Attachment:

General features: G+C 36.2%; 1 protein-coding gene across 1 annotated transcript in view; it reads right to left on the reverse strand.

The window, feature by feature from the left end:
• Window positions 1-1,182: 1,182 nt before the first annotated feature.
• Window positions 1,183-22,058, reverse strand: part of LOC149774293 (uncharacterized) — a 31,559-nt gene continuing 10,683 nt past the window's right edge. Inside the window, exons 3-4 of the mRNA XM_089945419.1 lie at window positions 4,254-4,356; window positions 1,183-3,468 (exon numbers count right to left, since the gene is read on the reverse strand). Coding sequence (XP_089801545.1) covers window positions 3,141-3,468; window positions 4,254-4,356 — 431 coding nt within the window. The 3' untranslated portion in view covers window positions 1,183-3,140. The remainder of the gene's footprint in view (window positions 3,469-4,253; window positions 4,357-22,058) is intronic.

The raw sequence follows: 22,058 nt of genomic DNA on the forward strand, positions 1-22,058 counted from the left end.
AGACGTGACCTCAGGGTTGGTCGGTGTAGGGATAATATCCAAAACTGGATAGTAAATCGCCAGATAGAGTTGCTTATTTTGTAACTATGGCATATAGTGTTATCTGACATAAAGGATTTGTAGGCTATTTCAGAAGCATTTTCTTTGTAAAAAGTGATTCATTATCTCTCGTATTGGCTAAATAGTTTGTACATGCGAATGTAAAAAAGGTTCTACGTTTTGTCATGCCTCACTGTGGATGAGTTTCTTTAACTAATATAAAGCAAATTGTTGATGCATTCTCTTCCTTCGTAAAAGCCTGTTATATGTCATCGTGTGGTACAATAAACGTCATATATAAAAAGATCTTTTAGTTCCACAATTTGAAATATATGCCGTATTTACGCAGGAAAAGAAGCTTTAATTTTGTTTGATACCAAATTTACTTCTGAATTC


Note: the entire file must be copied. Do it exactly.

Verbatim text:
General features: G+C 36.2%; 1 protein-coding gene across 1 annotated transcript in view; it reads right to left on the reverse strand.

The window, feature by feature from the left end:
• Window positions 1-1,182: 1,182 nt before the first annotated feature.
• Window positions 1,183-22,058, reverse strand: part of LOC149774293 (uncharacterized) — a 31,559-nt gene continuing 10,683 nt past the window's right edge. Inside the window, exons 3-4 of the mRNA XM_089945419.1 lie at window positions 4,254-4,356; window positions 1,183-3,468 (exon numbers count right to left, since the gene is read on the reverse strand). Coding sequence (XP_089801545.1) covers window positions 3,141-3,468; window positions 4,254-4,356 — 431 coding nt within the window. The 3' untranslated portion in view covers window positions 1,183-3,140. The remainder of the gene's footprint in view (window positions 3,469-4,253; window positions 4,357-22,058) is intronic.

The raw sequence follows: 22,058 nt of genomic DNA on the forward strand, positions 1-22,058 counted from the left end.
AGACGTGACCTCAGGGTTGGTCGGTGTAGGGATAATATCCAAAACTGGATAGTAAATCGCCAGATAGAGTTGCTTATTTTGTAACTATGGCATATAGTGTTATCTGACATAAAGGATTTGTAGGCTATTTCAGAAGCATTTTCTTTGTAAAAAGTGATTCATTATCTCTCGTATTGGCTAAATAGTTTGTACATGCGAATGTAAAAAAGGTTCTACGTTTTGTCATGCCTCACTGTGGATGAGTTTCTTTAACTAATATAAAGCAAATTGTTGATGCATTCTCTTCCTTCGTAAAAGCCTGTTATATGTCATCGTGTGGTACAATAAACGTCATATATAAAAAGATCTTTTAGTTCCACAATTTGAAATATATGCCGTATTTACGCAGGAAAAGAAGCTTTAATTTTGTTTGATACCAAATTTACTTCTGAATTC